Currently Viewing: Home » 2009 » August

Entries for August, 2009

The bears remain in hibernation – for now

The currency, and financial markets generally, are largely in a holding pattern at present – the weakening GBP an exception – in part due to a lull in information releases, in part due to Northern hemisphere holidays and in part due to markets having reached a natural point of inflection. New information is probably required to shift sentiment strongly, one way or other. The US S&P 500 share price index is now 54% above its 6-Mar low. This is about where the rebound rallies ended for Italy and France in the 1960s, the US, Switzerland and Europe in the 1970s and Japan in the 1990s. There were post-crash rebounds at other times that have gone further but we are in the zone where the recovery glow has tended to wane (see Morgan Stanley on the history of bear markets). Meanwhile we also remain within the time of year most prone to share market falls and we have insiders selling while the general public are buying. And to cap it off, we know that governments will have to tighten monetary and fiscal policy at some stage over the next couple of years (the Chinese have started already, contributing to a 3.4% share market decline last week). This makes for nervous markets, and most likely volatility.

From a momentum perspective, the near-term bias is likely to be upwards, there being little to indicate that the ‘good news’ is about to stop. For the NZD, upward pressure is also likely to come from an RBA approaching the time of its first tightening (don’t discount the possibility of a surprise rate hike Tuesday – the Australian cash rate is at emergency levels no longer required and it is now 5 months since their last easing, the same gap waited back in 2002 before the first-in-the-cycle rate hike).

From a value perspective, current levels in the share markets and NZD appear over-priced relative to the risks ahead.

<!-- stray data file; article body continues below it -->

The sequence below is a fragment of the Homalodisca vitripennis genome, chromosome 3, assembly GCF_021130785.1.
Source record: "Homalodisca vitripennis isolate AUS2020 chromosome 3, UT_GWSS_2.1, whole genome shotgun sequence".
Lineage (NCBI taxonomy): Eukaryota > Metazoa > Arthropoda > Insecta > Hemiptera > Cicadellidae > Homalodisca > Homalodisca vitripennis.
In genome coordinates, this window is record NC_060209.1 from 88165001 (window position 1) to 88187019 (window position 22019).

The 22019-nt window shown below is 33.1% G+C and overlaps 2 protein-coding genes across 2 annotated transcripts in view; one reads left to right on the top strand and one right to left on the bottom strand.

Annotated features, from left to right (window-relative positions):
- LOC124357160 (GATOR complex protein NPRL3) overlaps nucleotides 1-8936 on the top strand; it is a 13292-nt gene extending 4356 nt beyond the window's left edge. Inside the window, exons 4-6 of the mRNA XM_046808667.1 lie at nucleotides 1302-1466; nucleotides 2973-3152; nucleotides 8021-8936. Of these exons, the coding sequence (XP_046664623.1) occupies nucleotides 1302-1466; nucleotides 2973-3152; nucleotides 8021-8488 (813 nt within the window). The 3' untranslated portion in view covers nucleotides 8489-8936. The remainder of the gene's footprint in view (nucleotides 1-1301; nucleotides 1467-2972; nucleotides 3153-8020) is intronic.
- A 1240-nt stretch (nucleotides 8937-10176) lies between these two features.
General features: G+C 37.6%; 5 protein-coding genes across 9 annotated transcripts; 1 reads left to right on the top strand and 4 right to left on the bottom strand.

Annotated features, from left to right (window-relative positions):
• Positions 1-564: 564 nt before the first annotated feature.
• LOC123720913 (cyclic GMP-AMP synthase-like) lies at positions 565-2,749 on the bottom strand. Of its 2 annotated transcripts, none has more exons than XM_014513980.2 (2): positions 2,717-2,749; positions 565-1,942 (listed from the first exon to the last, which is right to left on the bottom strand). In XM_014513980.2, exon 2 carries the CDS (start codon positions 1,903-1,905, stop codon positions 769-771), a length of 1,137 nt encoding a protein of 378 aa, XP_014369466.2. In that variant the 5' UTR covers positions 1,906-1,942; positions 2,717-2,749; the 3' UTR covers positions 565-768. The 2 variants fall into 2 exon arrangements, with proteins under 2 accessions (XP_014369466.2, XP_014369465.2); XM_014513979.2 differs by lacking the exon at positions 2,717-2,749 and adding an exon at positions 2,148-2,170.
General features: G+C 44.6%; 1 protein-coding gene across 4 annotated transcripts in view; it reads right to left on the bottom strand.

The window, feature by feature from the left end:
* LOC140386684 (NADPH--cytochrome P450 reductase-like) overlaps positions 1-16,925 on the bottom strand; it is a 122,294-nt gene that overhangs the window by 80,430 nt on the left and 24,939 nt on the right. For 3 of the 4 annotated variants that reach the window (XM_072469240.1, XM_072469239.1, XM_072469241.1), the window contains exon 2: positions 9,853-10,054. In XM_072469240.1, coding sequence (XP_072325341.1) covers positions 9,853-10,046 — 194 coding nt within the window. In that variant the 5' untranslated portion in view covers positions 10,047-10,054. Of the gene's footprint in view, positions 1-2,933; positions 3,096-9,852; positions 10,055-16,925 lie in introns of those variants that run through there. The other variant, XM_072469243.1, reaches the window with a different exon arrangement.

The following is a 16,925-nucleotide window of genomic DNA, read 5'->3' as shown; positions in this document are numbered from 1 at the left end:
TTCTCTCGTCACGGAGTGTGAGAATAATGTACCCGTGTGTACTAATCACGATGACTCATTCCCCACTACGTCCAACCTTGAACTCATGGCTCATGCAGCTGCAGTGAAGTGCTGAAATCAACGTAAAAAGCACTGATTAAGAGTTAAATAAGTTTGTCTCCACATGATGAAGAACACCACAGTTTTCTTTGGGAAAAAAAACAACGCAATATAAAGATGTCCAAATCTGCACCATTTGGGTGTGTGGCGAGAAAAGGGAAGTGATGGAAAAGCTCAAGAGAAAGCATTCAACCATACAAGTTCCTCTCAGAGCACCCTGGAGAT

In sum, the NZD/USD at 70c remains a strong possibility. But that need not prevent the NZD/USD again reaching 60c before Xmas as well.

The risk of a second dip remains high

The goldilocks period continues for the global financial markets – the news at the margin is largely positive (the level of activity is not!) while interest rates are very low – and hence up go global share prices, the price of oil and along with them the NZD, including the NZD/GBP passing the same peak reached in 2005 and 2008 (but not the NZD/CAD). There is one major challenge to this scenario this week – the US government issuing another massive round of debt Tuesday, Wednesday and Thursday – but the lack of other major scheduled financial news suggests the momentum carries the NZD generally higher in the next few days, and maybe weeks. However it still remains difficult to see the NZD/USD, for instance, remaining above 70c over a period of months.

Background articles of interest …

1) Investor confidence is now high according to the Merrill Lynch monthly survey of global fund managers, the index reaching its highest level since Nov-03 – a warning to all contrarians (and, yes, the S&P 500 did drop in the first half of 2004, by 5%).